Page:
9. Autonomic Reflex Testing. Autonomic reflex testing involves several tests that measure blood pressure, blood circulation, heartbeat, body temperature, and perspiration in response to various stimuli. These measurements can assist the medical practitioner in determining whether or not the autonomic nervous system is functioning regularly or whether there is permanent nerve damage.

Treatment for Syncope

Syncope treatment will vary depending on the underlying illness but may include:

  1. Catheter ablation. Catheter ablation is a treatment that uses a catheter to perforate the precise cardiac cells that cause irregular heart rhythms.
  2. Pacemakers. Pacemakers are devices implanted beneath the skin underneath the collarbone to administer periodic electric currents to the heart via tiny, very resistant wires. It is also used to manage bradycardia, heart block, and some types of cardiovascular disease.
  3. Implantable Cardioverter-Defibrillators. ICDs are small implanted devices that give an electrical pulse to the heart to reset a dangerously erratic heartbeat; they are commonly used to treat ventricular tachycardia or heart failure.
  4. Keeping away from known triggers
  5. Wear compression stockings or support undergarments to promote blood circulation.
  6. Making dietary modifications. The doctor may advise the patient to eat small, frequent meals, consume more salt (sodium), drink more fluids, boost potassium intake, and avoid coffee and alcohol.
  7. When standing up, be extremely cautious. While sleeping, elevate the head of the bed. This approach can be accomplished by adding additional pillows or installing risers beneath the legs of the edge of the bed.

Nursing Considerations for Syncope

  1. The nurse must obtain a comprehensive history. Determine whether the patient has a history of syncopal episodes. Inquire if there is a family heart condition disease, sudden cardiac arrest, or neurological illness. A detailed history, medical examination, and diagnostic testing can usually reveal cardiac structural reasons for syncope.
  2. Ask about the background of the incident, including any warning indications. Palpitations, effort, fatigue, vertigo, or other tachyarrhythmia signs are frequently associated with cardiac-related syncope. If the experience was not witnessed, try to rule out related occurrences such as dizziness, vertigo, a “drop attack,” and seizure.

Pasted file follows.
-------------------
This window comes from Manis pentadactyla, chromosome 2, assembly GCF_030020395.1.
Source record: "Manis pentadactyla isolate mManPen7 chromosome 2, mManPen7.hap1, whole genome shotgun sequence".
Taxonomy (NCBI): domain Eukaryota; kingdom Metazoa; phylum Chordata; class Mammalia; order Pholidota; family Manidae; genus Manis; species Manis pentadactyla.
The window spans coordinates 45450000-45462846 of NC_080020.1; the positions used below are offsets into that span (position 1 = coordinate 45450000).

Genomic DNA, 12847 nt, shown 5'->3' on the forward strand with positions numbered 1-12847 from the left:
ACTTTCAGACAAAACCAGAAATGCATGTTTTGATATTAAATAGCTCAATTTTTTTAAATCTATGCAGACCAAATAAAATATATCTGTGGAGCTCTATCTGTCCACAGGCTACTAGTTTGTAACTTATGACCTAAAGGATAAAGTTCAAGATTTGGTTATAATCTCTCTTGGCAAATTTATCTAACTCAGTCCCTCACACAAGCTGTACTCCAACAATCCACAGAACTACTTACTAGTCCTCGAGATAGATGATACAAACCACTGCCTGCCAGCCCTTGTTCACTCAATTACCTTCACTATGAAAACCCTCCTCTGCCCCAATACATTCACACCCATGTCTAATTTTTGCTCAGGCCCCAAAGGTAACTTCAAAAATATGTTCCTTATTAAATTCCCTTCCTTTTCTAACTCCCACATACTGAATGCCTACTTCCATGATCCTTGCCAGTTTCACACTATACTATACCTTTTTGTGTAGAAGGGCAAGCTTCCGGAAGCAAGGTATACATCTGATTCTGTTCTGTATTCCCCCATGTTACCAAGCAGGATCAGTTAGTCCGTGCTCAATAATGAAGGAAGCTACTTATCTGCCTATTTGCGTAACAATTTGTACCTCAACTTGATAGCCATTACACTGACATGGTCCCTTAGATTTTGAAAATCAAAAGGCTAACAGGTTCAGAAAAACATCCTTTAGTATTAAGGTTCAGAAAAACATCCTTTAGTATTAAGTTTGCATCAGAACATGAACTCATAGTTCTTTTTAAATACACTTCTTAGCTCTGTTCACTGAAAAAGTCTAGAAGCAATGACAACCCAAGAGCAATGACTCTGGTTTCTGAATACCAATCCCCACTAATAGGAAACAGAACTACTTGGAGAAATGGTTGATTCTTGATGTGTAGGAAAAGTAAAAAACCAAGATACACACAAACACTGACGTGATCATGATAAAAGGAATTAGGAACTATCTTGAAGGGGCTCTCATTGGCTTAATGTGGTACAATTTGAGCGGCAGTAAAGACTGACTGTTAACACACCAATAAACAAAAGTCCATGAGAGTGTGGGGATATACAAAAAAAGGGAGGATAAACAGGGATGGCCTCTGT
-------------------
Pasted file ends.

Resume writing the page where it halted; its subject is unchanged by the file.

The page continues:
3. Explain the etiology, treatment, and prescribed medications if the patient has a recent syncopal episode or has a history of similar events. After experiencing an incident of noncardiac syncope, teach the patient the significance of identifying early warnings such as dizziness, pale complexion, and nausea. To help prevent unconsciousness, instruct the patient to rest at the first symptom of dizziness. In the case of vasovagal syncope, tell him or her to elevate the legs to increase blood supply to the brain.

Nursing Diagnosis for Syncope

Syncope Nursing Care Plan 1

Risk for Fall

Nursing Diagnosis: Risk for Fall related to sudden decrease of blood pressure secondary to syncope

Desired Outcome: The patient will describe his or her intention to employ safety precautions to avoid falls and exhibit targeted prevention actions.

Syncope Nursing InterventionsRationale
Develop a personalized plan of care for patients with a history of syncope to ensure the safety of patients and avoid risks of falls. Equip a treatment plan that is tailored to the patient’s distinctive needs.  A diverse strategy is required to plan a personalized fall prevention program for nursing care in every healthcare setting. Avoid depending too heavily on general fall prevention because everyone’s demands are different. All patients are subjected to standard fall precautions to limit their risk of falling. These standard tactics help create a safe environment that lowers accidental falls and defines essential prevention measures for all patients.